Marina Abramovic seems to me to be the sweetheart of the performance art world, despite being controversial, many remain captivated by her work, thus it seems fitting that White Space, the name of her current retrospective-style show at the Lisson Gallery, comes from a performance first realised in 1972, which has its focal point in a recording of the artist saying ‘I love you’, playing on repeat.
The performance was originally performed in Belgrade in a room filled with white paper and is now being repeated for the first time in over thirty years. Stepping inside the room alone was a somewhat relaxing experience. The white paper seemed to move and float around the room with the sound of the record player. The room is bright and light, and a contrast to the somewhat intense experience at the Serpentine earlier this year.
The rest of the work on display however, is not so light, or indeed bright. Other performances on display include two films that are shown in dark rooms. One of these is a film, also from the 1970s, where Abramovic lies down in the middle of a burning star, where the performance ends when the artist is awoken by concerned spectators after falling unconscious.
The other film on display is entitled ‘freeing the memory’ in which the artist is seen on black and white film listing every word she can think of for nearly an hour. This piece has a chant-like quality. Abramovic remains still and expressionless throughout and it is remarkable that she doesn’t seem to tire at all. For the time that I was in the viewing room, the artist listed all kinds of things from the Galapagos Islands to words about love and youth. These all appear quite nice and quaint, however, in other reviews that I have read, it has been noted that Abramovic also managed to recite the names of diseases and political dictators.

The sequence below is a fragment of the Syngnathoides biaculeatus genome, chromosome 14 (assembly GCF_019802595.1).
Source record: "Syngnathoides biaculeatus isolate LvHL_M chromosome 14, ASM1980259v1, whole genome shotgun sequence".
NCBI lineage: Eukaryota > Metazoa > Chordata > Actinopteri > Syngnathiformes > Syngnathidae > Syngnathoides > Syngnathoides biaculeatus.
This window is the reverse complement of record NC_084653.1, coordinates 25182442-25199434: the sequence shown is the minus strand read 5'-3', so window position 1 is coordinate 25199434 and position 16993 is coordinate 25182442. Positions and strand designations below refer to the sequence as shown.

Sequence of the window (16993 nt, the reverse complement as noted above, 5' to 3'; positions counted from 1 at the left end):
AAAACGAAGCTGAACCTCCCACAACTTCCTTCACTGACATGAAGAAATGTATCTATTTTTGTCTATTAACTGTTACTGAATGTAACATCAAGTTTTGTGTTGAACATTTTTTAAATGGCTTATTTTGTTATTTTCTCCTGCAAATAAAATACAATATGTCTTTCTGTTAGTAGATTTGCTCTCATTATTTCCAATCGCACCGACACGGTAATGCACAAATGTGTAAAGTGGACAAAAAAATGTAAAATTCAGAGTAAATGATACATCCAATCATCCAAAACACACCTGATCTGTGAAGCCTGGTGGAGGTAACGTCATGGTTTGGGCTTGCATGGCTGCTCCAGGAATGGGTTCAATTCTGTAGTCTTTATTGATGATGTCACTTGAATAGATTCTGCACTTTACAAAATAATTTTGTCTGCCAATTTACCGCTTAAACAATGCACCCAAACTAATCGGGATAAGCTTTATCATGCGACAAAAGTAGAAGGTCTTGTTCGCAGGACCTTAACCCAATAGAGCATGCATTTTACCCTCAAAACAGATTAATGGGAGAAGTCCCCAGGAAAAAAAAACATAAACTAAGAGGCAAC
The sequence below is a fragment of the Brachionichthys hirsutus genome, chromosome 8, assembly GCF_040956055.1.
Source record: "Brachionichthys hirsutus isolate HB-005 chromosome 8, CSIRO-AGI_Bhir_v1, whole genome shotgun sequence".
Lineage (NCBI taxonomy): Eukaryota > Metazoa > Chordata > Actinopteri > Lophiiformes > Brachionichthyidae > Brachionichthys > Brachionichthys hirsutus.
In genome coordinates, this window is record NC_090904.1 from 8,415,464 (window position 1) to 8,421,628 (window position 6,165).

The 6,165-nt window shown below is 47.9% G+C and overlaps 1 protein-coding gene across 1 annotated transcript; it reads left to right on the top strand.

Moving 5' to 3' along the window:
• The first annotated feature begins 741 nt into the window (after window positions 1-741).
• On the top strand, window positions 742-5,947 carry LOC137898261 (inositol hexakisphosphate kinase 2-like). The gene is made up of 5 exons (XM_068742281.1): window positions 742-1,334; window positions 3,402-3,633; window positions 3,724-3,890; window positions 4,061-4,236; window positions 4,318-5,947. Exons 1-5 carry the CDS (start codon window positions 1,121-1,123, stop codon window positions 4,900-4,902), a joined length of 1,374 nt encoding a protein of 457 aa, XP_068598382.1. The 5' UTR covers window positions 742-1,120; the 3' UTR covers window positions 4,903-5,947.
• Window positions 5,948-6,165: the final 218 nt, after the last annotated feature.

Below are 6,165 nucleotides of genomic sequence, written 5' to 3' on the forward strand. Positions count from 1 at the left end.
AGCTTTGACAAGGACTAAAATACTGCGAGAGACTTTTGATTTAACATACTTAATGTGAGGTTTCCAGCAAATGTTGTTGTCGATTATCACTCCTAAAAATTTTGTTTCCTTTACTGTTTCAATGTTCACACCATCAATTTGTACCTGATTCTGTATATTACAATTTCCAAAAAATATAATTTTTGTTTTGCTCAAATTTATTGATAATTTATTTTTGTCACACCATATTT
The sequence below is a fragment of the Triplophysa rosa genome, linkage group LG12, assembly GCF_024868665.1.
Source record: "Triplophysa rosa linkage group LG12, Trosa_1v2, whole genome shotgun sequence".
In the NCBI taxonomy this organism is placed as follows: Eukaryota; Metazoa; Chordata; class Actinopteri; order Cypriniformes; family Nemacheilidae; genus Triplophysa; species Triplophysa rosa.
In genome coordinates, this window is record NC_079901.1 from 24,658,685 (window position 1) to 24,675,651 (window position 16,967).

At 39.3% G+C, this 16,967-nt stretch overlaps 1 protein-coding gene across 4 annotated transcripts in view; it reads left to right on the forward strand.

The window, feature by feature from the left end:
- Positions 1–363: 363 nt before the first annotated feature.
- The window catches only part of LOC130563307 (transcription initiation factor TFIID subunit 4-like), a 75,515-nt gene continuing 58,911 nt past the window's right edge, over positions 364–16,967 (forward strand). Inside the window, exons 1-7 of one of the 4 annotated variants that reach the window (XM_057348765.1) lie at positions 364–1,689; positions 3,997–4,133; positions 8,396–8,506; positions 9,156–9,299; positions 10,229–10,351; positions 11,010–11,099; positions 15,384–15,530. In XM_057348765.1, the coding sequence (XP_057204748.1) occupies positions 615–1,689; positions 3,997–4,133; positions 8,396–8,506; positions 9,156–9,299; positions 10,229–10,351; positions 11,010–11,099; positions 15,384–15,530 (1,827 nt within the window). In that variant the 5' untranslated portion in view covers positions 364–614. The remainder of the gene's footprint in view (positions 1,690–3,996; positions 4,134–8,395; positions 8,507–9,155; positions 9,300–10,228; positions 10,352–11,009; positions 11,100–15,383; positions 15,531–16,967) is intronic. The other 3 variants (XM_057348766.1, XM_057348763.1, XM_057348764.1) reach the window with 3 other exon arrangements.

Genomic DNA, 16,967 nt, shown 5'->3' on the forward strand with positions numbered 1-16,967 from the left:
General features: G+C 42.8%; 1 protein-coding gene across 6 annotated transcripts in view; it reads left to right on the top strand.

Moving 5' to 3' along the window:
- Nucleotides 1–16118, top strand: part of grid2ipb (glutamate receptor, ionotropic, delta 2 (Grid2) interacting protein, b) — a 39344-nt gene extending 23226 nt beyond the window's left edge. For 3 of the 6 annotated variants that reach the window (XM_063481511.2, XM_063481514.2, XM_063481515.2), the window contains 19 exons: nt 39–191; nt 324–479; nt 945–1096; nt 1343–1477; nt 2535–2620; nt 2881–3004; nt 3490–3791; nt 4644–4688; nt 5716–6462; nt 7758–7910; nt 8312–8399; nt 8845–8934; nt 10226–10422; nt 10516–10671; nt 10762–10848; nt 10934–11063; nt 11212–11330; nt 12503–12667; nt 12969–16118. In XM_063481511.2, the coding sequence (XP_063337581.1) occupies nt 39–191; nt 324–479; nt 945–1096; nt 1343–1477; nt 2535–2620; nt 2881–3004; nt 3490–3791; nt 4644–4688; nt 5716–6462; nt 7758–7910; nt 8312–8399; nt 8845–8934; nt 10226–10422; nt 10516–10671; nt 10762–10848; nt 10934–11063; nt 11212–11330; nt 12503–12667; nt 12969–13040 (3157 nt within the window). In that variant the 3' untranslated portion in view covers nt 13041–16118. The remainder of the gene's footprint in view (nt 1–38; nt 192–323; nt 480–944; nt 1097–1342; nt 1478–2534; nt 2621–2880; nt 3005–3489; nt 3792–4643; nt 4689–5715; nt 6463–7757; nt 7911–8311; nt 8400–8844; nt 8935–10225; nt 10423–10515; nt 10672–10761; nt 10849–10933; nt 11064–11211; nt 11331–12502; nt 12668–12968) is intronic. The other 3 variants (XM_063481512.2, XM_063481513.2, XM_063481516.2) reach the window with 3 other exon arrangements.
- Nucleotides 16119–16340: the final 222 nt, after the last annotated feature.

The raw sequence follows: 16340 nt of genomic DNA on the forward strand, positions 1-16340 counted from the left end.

The wall art on display mainly comprise photographic stills of the artist during her most famous performances. However, also on display are a series of photographs in which Abramovic has ‘blacked out’ buildings with white correction fluid during her time away from Belgrade, which coincidentally were then literally blacked out by the NATO bombings during the Kosovo war. I found these images particularly moving. Unless you stand very close to the images, it is almost impossible to see that they have been altered then upon closer inspection the effect hits you like a bomb. The artist manages to say so much without saying anything. Also in the exhibition are drawings of plans for the performances on display in the gallery, giving the viewer the opportunity to see some of the thought processes behind the work.
For any Marina fans this show should not be missed – an opportunity to go back to the beginning of the artist’s career.